In the introduction to this recipe from The Whole Beast, Fergus Henderson warns:
This is a dish you have to think about a week ahead.
That’s what I was thinking as I unpacked my case of duck legs, so I reserved six of them for this recipe and gathered the ingredients for a brine: two cups of sugar, two and a quarter cups of kosher salt, two bay leaves, and 12 each of whole peppercorns, cloves, and juniper berries.
I added everything to a bucket with four quarts of water, stirred until the salt and sugar were dissolved, added the duck legs, then stored the bucket in the fridge. I used a plate to keep the legs submerged.
After a week I was ready to poach the legs in aromatics (a head of garlic, two peeled and halved onions, two cleaned leeks, two peeled carrots, two stalks of celery, two bay leaves, twelve peppercorns, and a bundle of thyme and parsley) and make the dumplings (two eggs, seven ounces of finely diced wheat bread, two ounces of minced bacon, two thirds of a cup of freshly grated horseradish, and three quarters of a cup of fine yellow cornmeal).
I put the duck and aromatics in a pot and added water to cover, then simmered the legs for about an hour, until they were fork tender.
While the legs simmered, I combined the rest of the ingredients by hand until they formed a sticky dough. My dough was slightly drier than I expected.
According to the recipe, I should have been able top make about a dozen three quarter-inch dumplings; I wound up with fifteen inch and a half dumplings instead.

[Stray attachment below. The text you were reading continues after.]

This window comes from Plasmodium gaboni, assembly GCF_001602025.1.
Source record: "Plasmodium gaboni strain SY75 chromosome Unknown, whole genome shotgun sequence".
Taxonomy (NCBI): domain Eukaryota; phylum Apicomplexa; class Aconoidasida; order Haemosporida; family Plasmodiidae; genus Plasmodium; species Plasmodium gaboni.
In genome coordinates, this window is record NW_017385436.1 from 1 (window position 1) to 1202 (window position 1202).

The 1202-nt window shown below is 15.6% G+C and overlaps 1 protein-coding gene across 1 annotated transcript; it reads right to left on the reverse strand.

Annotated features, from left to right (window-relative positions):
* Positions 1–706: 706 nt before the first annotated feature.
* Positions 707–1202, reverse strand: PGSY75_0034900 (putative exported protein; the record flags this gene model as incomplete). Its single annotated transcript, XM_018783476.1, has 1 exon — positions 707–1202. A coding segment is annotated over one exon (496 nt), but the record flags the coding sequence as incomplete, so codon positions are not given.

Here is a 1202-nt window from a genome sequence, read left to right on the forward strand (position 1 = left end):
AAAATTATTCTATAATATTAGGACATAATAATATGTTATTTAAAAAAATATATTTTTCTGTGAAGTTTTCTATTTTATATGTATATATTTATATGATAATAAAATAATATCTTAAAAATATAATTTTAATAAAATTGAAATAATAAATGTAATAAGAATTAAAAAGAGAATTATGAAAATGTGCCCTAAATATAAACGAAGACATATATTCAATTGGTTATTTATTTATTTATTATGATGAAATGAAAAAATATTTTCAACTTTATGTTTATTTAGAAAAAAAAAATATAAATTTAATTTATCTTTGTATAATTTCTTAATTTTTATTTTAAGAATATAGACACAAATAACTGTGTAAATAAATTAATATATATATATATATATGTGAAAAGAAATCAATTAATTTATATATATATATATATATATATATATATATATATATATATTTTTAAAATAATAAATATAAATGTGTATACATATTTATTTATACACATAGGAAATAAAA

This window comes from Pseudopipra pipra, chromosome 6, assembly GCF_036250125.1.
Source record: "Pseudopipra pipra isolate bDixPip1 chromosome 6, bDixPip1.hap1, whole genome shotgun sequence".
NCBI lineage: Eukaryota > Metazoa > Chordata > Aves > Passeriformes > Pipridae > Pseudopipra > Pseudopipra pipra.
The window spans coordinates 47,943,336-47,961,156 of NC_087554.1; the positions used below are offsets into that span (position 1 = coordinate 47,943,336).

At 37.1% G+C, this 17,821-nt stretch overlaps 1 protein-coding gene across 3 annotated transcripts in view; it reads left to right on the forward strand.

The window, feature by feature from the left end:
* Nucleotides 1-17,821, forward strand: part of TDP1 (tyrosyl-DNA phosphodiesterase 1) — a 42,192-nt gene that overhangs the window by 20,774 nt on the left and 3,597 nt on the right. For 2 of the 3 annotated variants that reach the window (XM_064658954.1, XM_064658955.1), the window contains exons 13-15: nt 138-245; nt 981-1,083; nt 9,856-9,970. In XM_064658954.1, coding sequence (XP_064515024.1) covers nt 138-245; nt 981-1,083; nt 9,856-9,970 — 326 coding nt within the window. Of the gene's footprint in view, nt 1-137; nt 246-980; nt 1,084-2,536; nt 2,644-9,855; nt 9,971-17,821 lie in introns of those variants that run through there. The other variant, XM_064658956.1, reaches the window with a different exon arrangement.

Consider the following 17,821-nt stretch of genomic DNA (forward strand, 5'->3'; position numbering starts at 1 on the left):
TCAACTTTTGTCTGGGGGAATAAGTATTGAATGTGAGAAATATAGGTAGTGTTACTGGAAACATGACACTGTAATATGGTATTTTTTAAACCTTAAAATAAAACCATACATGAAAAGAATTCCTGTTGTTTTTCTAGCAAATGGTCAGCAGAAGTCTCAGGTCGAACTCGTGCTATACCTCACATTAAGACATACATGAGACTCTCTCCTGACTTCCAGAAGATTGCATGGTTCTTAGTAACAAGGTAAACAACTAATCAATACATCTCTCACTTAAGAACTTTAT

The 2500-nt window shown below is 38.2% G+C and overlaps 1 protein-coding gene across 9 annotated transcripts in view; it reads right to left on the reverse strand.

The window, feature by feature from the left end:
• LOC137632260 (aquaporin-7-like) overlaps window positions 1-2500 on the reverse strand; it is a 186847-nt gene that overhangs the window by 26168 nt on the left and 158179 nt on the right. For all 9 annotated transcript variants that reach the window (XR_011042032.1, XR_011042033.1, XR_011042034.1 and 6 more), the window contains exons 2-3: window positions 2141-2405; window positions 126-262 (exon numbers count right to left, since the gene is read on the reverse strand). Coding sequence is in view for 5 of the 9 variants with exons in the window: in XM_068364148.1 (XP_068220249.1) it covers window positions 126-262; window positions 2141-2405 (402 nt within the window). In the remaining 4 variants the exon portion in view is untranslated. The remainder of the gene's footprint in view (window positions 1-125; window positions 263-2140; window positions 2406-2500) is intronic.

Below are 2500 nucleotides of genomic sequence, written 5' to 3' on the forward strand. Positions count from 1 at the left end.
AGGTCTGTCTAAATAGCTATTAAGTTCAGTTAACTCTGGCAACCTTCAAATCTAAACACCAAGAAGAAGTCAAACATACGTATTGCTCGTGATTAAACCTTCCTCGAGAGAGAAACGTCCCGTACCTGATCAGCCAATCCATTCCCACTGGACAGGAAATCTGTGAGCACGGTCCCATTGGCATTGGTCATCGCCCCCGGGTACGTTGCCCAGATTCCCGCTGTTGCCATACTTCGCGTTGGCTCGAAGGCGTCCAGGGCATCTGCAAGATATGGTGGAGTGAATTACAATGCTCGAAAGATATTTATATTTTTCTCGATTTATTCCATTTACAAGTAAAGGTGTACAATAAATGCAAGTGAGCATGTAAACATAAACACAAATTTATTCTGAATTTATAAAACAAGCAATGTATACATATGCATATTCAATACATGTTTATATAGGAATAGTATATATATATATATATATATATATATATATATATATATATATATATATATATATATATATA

I transferred some of theÂ cooking liquid from the legs to another pot, brought it to a simmer, added the dumplings, and cooked them for ten minutes.
When the legs were done I set them aside, strained the cooking liquid, brought it to a boil and added two pounds of trimmed green beans, letting them cook for three minutes.
To plate, I spooned some beans into a bowl, topped them with a duck leg, added a few dumplings, and then finished with a ladleful of theÂ cooking liquid.
The brine firmed up the legs a bit, so they weren’t as meltingly tender as a braised version. I thoughÂ the salt would be the dominant note, but was surprised at the sweetness the brine imparted. As for the dumplings, while the flavor combination – bacon, bread, horseradish – contrasted with the duck, the texture was off. She Who Must Be Obeyed, queen of dumplings, pronounced them “a bit dense, and dry inside.” I can only assume I used too much bread, but I was sure I followed the recipe’s proportions.
Since we had a guest for that meal, I had only two legs left over for dinner this evening. My solution: re-warm the legs in the remaining stock and shred them, render some bacon lardons, quarter the remaining dumplings, and assemble an arugula and shallot salad. I reserved some of the bacon fat to dress the salad (along with a splash of merlot vinegar), and used the rest to crisp the dumplings and make croutons.
Not bad for leftovers. It’s hard to go wrong with bacon, or duck.